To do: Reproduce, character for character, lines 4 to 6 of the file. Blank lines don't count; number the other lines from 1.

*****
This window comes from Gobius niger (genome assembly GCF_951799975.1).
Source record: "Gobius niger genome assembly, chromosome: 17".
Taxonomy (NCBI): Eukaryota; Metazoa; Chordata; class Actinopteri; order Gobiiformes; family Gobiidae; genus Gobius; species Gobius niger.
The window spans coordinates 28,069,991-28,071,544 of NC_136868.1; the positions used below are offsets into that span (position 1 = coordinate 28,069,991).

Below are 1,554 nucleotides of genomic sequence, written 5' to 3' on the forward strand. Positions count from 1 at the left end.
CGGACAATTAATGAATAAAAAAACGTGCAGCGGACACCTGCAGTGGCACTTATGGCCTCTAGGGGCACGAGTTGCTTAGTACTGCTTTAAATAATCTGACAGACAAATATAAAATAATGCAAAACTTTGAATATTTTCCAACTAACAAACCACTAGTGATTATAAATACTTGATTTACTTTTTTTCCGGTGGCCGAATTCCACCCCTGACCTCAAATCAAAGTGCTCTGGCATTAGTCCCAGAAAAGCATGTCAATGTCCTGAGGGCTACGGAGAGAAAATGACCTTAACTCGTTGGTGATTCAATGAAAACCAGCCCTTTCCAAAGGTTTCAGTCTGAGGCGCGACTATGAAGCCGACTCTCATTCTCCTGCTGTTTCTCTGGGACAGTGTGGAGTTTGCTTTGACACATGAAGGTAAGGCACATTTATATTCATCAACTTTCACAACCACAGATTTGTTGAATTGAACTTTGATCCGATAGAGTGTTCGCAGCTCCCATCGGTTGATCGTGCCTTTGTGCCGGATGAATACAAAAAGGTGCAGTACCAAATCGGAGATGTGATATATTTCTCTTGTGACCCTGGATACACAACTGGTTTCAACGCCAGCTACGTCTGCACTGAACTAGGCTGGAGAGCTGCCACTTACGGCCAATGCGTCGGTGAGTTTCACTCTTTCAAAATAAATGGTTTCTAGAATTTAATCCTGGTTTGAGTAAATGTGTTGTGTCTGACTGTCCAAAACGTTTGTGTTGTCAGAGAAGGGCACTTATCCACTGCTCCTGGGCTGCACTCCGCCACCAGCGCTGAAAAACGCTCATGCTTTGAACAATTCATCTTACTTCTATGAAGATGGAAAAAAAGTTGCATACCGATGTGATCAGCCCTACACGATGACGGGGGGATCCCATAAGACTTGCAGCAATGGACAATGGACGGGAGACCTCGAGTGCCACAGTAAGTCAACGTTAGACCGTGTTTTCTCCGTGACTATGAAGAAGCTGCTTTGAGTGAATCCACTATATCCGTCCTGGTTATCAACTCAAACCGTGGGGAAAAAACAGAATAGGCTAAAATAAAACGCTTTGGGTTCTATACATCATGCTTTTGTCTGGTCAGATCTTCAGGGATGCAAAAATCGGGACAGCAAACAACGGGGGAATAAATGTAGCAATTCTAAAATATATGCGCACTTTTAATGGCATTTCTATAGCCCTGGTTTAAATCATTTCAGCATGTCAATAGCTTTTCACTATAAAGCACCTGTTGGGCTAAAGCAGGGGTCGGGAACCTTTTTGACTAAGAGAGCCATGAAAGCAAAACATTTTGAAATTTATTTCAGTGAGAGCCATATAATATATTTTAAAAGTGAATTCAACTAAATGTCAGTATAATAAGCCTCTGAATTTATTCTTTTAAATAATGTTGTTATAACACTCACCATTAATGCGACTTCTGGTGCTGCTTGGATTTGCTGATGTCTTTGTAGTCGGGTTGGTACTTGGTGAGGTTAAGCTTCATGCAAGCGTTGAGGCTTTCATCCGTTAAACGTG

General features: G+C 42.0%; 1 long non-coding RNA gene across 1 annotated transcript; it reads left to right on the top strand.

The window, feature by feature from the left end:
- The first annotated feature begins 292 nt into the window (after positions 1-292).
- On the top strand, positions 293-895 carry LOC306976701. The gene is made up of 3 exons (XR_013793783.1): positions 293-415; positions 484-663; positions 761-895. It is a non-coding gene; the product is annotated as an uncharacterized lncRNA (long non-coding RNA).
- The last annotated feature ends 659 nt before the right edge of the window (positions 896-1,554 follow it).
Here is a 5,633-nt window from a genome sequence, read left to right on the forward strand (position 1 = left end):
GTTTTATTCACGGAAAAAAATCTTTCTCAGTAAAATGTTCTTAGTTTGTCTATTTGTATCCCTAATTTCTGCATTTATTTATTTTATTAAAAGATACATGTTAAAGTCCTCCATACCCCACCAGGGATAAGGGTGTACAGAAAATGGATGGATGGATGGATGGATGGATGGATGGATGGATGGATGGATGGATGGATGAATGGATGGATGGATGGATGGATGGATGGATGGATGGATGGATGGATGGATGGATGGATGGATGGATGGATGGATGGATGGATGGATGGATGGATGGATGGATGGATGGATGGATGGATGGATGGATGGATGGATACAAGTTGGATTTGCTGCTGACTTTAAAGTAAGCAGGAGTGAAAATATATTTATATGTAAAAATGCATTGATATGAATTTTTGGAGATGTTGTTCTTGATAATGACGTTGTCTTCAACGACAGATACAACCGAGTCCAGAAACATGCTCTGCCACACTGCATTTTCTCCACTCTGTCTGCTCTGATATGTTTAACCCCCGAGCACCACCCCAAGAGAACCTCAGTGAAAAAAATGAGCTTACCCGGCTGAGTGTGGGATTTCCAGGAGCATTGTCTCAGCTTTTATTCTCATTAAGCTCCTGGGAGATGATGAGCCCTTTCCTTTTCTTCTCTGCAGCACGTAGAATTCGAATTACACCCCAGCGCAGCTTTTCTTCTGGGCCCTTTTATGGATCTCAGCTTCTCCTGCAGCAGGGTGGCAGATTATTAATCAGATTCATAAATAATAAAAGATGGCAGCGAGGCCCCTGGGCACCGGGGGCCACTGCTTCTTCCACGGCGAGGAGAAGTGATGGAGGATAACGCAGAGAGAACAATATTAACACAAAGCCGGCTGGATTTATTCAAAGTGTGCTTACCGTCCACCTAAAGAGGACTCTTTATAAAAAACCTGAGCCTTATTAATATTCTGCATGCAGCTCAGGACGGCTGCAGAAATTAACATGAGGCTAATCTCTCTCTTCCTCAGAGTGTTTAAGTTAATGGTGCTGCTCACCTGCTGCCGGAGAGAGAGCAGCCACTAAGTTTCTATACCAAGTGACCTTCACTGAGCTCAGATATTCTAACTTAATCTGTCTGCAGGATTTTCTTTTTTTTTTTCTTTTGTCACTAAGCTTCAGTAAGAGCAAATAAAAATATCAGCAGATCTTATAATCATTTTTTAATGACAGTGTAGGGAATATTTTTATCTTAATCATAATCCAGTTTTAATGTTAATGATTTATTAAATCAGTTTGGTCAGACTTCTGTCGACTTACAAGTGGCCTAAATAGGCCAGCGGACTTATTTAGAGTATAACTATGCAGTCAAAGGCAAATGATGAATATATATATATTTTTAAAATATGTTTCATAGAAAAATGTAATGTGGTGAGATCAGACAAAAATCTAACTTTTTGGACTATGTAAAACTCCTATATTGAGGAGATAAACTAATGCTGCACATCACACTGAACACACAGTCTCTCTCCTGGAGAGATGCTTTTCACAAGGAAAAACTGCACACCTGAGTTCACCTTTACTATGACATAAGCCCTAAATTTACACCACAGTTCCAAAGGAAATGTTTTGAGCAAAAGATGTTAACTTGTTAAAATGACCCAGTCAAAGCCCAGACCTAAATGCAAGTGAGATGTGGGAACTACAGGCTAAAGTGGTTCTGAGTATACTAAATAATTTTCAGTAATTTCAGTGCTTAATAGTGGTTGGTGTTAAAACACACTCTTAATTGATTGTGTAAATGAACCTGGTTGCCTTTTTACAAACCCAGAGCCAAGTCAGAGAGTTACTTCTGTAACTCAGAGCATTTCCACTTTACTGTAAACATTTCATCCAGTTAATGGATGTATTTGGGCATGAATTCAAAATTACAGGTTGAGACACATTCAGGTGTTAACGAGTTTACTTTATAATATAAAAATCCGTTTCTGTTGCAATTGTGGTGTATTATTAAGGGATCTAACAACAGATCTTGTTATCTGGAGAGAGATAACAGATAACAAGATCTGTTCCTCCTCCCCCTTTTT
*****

The window spans coordinates 28,069,991-28,071,544 of NC_136868.1; the positions used below are offsets into that span (position 1 = coordinate 28,069,991).

Below are 1,554 nucleotides of genomic sequence, written 5' to 3' on the forward strand. Positions count from 1 at the left end.
CGGACAATTAATGAATAAAAAAACGTGCAGCGGACACCTGCAGTGGCACTTATGGCCTCTAGGGGCACGAGTTGCTTAGTACTGCTTTAAATAATCTGACAGACAAATATAAAATAATGCAAAACTTTGAATATTTTCCAACTAACAAACCACTAGTGATTATAAATACTTGATTTACTTTTTTTCCGGTGGCCGAATTCCACCCCTGACCTCAAATCAAAGTGCTCTGGCATTAGTCCCAGAAAAGCATGTCAATGTCCTGAGGGCTACGGAGAGAAAATGACCTTAACTCGTTGGTGATTCAATGAAAACCAGCCCTTTCCAAAGGTTTCAGTCTGAGGCGCGACTATGAAGCCGACTCTCATTCTCCTGCTGTTTCTCTGGGACAGTGTGGAGTTTGCTTTGACACATGAAGGTAAGGCACATTTATATTCATCAACTTTCACAACCACAGATTTGTTGAATTGAACTTTGATCCGATAGAGTGTTCGCAGCTCCCATCGGTTGATCGTGCCTTTGTGCCGGATGAATACAAAAAGGTGCAGTACCAAATCGGAGATGTGATATATTTCTCTTGTGACCCTGGATACACAACTGGTTTCAACGCCAGCTACGTCTGCACTGAACTAGGCTGGAGAGCTGCCACTTACGGCCAATGCGTCGGTGAGTTTCACTCTTTCAAAATAAATGGTTTCTAGAATTTAATCCTGGTTTGAGTAAATGTGTTGTGTCTGACTGTCCAAAACGTTTGTGTTGTCAGAGAAGGGCACTTATCCACTGCTCCTGGGCTGCACTCCGCCACCAGCGCTGAAAAACGCTCATGCTTTGAACAATTCATCTTACTTCTATGAAGATGGAAAAAAAGTTGCATACCGATGTGATCAGCCCTACACGATGACGGGGGGATCCCATAAGACTTGCAGCAATGGACAATGGACGGGAGACCTCGAGTGCCACAGTAAGTCAACGTTAGACCGTGTTTTCTCCGTGACTATGAAGAAGCTGCTTTGAGTGAATCCACTATATCCGTCCTGGTTATCAACTCAAACCGTGGGGAAAAAACAGAATAGGCTAAAATAAAACGCTTTGGGTTCTATACATCATGCTTTTGTCTGGTCAGATCTTCAGGGATGCAAAAATCGGGACAGCAAACAACGGGGGAATAAATGTAGCAATTCTAAAATATATGCGCACTTTTAATGGCATTTCTATAGCCCTGGTTTAAATCATTTCAGCATGTCAATAGCTTTTCACTATAAAGCACCTGTTGGGCTAAAGCAGGGGTCGGGAACCTTTTTGACTAAGAGAGCCATGAAAGCAAAACATTTTGAAATTTATTTCAGTGAGAGCCATATAATATATTTTAAAAGTGAATTCAACTAAATGTCAGTATAATAAGCCTCTGAATTTATTCTTTTAAATAATGTTGTTATAACACTCACCATTAATGCGACTTCTGGTGCTGCTTGGATTTGCTGATGTCTTTGTAGTCGGGTTGGTACTTGGTGAGGTTAAGCTTCATGCAAGCGTTGAGGCTTTCATCCGTTAAACGTG